<videovortex> Nicolas Carr on the YouTube economy

Geert Lovink geert at xs4all.nl
Mon Jan 29 17:20:40 CET 2007


YouTube's strategic sharing
January 27, 2007

The BBC reports that YouTube founder Chad Hurley is confirming that the 
Google-owned company will begin sharing advertising revenues with the 
people who upload videos to its site: "The system would be rolled out 
in a couple of months, [Hurley] said, and use a mixture of adverts, 
including short clips shown ahead of the actual film." Hurley says the 
plan is intended to "reward creativity." That's true, I'm sure, but 
it's not the real story. There are deeper strategic reasons for the 
move. Here are the four most salient ones, so far as I can see:

1. First, and most important, it provides a way to greatly expand the 
advertising on the site without instigating a community rebellion. To 
justify the huge amount of money Google paid for the site, YouTube 
needs to begin incorporating ads into videos on a large scale. By 
sharing a fraction of the resulting revenues with its members, it makes 
the expansion of advertising feel like a gregarious move, aimed at 
benefiting "the community" rather than exploiting it.

2. Second, it's a defensive move that will help prevent the shift of 
popular videos, and their producers, to competing sites that offer 
revenue-sharing programs. As Liz Gannes points out, "Revenue sharing is 
something an increasing number of YouTube competitors, such as Revver, 
Metacafe, and Break.com, have used to differentiate themselves from the 
front-runner." If it turns out that revenue-sharing is their only 
meaningful differentiation, they're going to be in big trouble once 
YouTube initiates the practice. Their only recourse will be to offer 
contributors a bigger slice of the ad take, and a payment war against 
Google is a losing strategy. They'll get killed.

3. Third, it spurs competition among contributors to create videos that 
get viewed a lot and hence generate more ad revenues and larger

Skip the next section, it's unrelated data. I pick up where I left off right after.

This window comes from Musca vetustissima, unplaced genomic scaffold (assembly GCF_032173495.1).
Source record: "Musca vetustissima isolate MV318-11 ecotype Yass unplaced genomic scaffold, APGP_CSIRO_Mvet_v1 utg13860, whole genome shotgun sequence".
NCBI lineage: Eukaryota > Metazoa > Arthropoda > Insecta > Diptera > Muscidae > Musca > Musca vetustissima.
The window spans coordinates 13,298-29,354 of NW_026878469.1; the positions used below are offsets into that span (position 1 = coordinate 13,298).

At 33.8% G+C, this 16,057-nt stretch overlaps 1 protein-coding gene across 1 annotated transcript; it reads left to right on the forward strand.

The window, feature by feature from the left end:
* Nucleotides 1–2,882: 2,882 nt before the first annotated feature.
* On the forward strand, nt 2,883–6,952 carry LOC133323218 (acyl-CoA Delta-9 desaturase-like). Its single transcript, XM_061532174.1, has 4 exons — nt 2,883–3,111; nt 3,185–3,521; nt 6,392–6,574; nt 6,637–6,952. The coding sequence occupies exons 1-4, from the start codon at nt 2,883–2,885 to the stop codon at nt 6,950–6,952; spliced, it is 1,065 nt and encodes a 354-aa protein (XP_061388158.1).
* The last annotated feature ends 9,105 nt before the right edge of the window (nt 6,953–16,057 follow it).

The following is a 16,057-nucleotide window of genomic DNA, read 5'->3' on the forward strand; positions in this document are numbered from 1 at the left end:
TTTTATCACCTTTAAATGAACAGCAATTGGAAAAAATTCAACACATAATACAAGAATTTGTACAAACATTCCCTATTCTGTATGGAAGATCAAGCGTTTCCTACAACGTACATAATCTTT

payments. Reward "creativity" (ie, the production of videos that 
attract a lot of viewers) with cash, and you get more of it. Social 
production's fine, but when $1.65 billion is involved, crasser 
incentives are sometimes necessary.

4. Fourth, and most speculatively, it prepares the way for YouTube to 
exact greater commercial control over users' videos. Here's the current 
language in YouTube's official terms of use: "You retain all of your 
ownership rights in your User Submissions. However, by submitting the 
User Submissions to YouTube, you hereby grant YouTube a worldwide, 
non-exclusive, royalty-free, sublicenseable and transferable license to 
use, reproduce, distribute, prepare derivative works of, display, and 
perform the User Submissions in connection with the YouTube Website 
..." The bold type, added by me, highlights the key points. Currently, 
you don't receive any royalties from YouTube but you also don't have to 
give the site exclusive rights to your video. You can post the same 
video on other sites. What will be interesting to see is whether, as a 
prerequisite for participating in revenue-sharing - for getting some 
royalties -YouTube will require that a member give it an exclusive 
license, precluding the posting of the video elsewhere. If we assume, 
as I think we can, that a relatively small number of videos and video 
producers will receive a disproportionate percentage of views and 
generate a disproportionate amount of ad revenues, then "locking up" 
that content and those producers will become increasingly important in 
the years ahead. Controlling the "stars" will be as critical to YouTube 
as it is to any media business. I would bet that, perhaps not 
immediately but at some point in the not-too-distant future, YouTube 
will demand an exclusive license in return for payment.

This is a smart strategic move on YouTube's part. It's an even smarter 
move on Google's part. As for the users: Don't quit your day jobs, 
guys. The money's in aggregation.

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